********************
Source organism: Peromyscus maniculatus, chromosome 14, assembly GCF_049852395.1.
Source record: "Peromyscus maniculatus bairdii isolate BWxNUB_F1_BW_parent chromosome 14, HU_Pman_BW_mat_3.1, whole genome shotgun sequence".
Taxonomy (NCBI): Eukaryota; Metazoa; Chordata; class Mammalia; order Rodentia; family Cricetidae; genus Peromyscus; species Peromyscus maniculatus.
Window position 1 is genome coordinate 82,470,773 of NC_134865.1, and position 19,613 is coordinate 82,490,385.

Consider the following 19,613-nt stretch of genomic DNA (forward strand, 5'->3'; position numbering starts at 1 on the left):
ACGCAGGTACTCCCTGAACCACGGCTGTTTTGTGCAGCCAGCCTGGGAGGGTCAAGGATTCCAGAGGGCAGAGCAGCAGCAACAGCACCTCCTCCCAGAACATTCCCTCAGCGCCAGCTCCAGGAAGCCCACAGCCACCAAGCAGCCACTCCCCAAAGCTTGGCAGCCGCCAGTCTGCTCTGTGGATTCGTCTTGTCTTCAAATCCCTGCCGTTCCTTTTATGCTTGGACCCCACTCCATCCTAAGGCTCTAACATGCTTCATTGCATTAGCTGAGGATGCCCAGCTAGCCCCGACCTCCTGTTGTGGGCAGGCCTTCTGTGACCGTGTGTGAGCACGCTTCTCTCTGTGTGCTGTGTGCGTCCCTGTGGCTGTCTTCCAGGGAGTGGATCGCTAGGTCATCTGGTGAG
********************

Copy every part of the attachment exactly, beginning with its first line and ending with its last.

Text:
Source organism: Peromyscus maniculatus, chromosome 14, assembly GCF_049852395.1.
Source record: "Peromyscus maniculatus bairdii isolate BWxNUB_F1_BW_parent chromosome 14, HU_Pman_BW_mat_3.1, whole genome shotgun sequence".
Taxonomy (NCBI): Eukaryota; Metazoa; Chordata; class Mammalia; order Rodentia; family Cricetidae; genus Peromyscus; species Peromyscus maniculatus.
Window position 1 is genome coordinate 82,470,773 of NC_134865.1, and position 19,613 is coordinate 82,490,385.

Consider the following 19,613-nt stretch of genomic DNA (forward strand, 5'->3'; position numbering starts at 1 on the left):
ACGCAGGTACTCCCTGAACCACGGCTGTTTTGTGCAGCCAGCCTGGGAGGGTCAAGGATTCCAGAGGGCAGAGCAGCAGCAACAGCACCTCCTCCCAGAACATTCCCTCAGCGCCAGCTCCAGGAAGCCCACAGCCACCAAGCAGCCACTCCCCAAAGCTTGGCAGCCGCCAGTCTGCTCTGTGGATTCGTCTTGTCTTCAAATCCCTGCCGTTCCTTTTATGCTTGGACCCCACTCCATCCTAAGGCTCTAACATGCTTCATTGCATTAGCTGAGGATGCCCAGCTAGCCCCGACCTCCTGTTGTGGGCAGGCCTTCTGTGACCGTGTGTGAGCACGCTTCTCTCTGTGTGCTGTGTGCGTCCCTGTGGCTGTCTTCCAGGGAGTGGATCGCTAGGTCATCTGGTGAG